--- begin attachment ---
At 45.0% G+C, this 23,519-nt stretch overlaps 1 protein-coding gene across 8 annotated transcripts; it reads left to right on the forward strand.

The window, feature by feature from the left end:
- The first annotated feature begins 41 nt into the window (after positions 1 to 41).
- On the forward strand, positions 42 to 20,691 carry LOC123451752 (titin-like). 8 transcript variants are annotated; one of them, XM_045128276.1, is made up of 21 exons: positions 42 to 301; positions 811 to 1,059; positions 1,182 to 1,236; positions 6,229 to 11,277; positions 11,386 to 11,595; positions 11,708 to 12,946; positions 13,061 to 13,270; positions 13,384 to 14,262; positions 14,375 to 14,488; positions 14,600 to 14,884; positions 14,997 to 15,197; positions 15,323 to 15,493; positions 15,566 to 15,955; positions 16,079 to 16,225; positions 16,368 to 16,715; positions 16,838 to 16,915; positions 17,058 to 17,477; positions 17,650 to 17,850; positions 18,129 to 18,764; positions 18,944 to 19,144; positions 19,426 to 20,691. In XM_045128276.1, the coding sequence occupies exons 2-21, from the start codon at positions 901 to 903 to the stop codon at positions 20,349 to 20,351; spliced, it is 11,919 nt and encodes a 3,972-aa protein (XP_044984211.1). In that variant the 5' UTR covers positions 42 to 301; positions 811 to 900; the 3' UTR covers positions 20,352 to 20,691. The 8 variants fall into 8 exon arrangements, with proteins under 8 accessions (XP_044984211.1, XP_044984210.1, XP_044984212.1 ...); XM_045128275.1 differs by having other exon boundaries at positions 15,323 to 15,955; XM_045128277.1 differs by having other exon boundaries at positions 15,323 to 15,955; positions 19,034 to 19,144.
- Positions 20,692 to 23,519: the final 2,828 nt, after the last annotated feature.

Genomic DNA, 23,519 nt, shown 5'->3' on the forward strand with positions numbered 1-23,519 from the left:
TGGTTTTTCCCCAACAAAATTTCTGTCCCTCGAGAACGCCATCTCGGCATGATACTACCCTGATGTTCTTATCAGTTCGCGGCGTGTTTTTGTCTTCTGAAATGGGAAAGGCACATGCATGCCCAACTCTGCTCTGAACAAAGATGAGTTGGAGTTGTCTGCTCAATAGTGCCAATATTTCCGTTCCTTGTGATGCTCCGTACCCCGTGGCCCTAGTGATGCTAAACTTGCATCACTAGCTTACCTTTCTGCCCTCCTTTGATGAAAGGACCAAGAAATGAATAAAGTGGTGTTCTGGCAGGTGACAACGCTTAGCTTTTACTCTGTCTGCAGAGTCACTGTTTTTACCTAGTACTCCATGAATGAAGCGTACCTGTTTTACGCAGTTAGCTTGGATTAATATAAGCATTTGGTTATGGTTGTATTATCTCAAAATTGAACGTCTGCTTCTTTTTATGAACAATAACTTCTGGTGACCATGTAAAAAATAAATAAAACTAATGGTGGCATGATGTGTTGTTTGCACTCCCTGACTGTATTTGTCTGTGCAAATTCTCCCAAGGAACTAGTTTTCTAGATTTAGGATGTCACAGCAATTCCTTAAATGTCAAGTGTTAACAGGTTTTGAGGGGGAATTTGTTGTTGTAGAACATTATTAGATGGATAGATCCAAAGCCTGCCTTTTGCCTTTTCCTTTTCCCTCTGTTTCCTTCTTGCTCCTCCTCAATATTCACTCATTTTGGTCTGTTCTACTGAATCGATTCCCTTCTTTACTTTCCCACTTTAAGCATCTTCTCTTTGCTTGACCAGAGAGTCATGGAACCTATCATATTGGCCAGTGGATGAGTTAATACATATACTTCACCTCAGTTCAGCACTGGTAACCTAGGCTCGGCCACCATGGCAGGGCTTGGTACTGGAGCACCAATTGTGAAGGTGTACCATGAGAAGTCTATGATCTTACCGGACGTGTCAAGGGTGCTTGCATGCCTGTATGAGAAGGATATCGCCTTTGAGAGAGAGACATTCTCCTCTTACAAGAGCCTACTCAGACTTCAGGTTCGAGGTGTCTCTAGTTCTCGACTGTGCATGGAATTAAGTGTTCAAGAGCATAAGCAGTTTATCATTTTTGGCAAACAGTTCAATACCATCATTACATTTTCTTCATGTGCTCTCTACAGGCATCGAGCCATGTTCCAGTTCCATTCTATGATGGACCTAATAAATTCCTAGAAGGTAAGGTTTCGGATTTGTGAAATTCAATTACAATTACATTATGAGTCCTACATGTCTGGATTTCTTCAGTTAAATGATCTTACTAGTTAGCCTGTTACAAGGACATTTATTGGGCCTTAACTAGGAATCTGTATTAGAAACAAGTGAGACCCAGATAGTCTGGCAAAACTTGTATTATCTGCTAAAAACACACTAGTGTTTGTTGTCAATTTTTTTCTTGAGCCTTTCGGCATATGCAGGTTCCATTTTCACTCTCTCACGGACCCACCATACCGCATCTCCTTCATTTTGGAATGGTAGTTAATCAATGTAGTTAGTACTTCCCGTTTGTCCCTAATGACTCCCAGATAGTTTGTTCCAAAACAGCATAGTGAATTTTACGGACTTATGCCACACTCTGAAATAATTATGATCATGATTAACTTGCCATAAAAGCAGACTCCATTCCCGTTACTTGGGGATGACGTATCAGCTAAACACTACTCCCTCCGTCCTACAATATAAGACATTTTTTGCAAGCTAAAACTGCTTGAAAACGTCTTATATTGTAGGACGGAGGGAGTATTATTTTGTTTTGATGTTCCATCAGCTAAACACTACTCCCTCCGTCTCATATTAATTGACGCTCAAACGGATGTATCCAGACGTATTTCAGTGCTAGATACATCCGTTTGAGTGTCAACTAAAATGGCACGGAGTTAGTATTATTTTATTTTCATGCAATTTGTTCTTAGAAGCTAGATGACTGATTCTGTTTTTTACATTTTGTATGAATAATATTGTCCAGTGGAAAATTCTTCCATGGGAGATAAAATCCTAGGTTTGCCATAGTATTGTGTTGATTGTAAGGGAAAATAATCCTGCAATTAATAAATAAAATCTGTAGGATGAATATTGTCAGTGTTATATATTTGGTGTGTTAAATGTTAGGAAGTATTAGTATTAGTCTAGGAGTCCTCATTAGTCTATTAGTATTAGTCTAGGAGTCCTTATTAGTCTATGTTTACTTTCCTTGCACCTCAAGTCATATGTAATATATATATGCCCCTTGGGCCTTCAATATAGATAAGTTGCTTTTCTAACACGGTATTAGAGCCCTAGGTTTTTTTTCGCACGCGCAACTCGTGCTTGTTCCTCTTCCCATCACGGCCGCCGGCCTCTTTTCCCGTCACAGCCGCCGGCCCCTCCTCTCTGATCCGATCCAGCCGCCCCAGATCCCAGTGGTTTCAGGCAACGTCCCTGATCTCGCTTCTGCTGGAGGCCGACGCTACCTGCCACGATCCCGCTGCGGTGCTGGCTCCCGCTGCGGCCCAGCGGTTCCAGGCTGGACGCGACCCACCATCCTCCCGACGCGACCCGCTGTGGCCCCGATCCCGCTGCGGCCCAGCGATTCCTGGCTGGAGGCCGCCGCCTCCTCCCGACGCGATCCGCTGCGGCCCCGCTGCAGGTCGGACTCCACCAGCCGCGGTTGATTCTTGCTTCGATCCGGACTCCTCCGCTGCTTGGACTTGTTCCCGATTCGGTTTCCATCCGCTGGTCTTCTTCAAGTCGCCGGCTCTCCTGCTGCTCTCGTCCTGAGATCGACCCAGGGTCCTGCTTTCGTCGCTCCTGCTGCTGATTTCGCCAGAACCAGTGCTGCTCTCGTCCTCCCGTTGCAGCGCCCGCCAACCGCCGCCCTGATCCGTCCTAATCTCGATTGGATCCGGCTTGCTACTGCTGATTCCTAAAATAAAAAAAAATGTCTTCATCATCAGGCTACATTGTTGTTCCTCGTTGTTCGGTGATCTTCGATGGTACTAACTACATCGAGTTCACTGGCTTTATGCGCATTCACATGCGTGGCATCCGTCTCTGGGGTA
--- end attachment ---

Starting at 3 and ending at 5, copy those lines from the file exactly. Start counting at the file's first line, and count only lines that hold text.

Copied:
- The first annotated feature begins 41 nt into the window (after positions 1 to 41).
- On the forward strand, positions 42 to 20,691 carry LOC123451752 (titin-like). 8 transcript variants are annotated; one of them, XM_045128276.1, is made up of 21 exons: positions 42 to 301; positions 811 to 1,059; positions 1,182 to 1,236; positions 6,229 to 11,277; positions 11,386 to 11,595; positions 11,708 to 12,946; positions 13,061 to 13,270; positions 13,384 to 14,262; positions 14,375 to 14,488; positions 14,600 to 14,884; positions 14,997 to 15,197; positions 15,323 to 15,493; positions 15,566 to 15,955; positions 16,079 to 16,225; positions 16,368 to 16,715; positions 16,838 to 16,915; positions 17,058 to 17,477; positions 17,650 to 17,850; positions 18,129 to 18,764; positions 18,944 to 19,144; positions 19,426 to 20,691. In XM_045128276.1, the coding sequence occupies exons 2-21, from the start codon at positions 901 to 903 to the stop codon at positions 20,349 to 20,351; spliced, it is 11,919 nt and encodes a 3,972-aa protein (XP_044984211.1). In that variant the 5' UTR covers positions 42 to 301; positions 811 to 900; the 3' UTR covers positions 20,352 to 20,691. The 8 variants fall into 8 exon arrangements, with proteins under 8 accessions (XP_044984211.1, XP_044984210.1, XP_044984212.1 ...); XM_045128275.1 differs by having other exon boundaries at positions 15,323 to 15,955; XM_045128277.1 differs by having other exon boundaries at positions 15,323 to 15,955; positions 19,034 to 19,144.
- Positions 20,692 to 23,519: the final 2,828 nt, after the last annotated feature.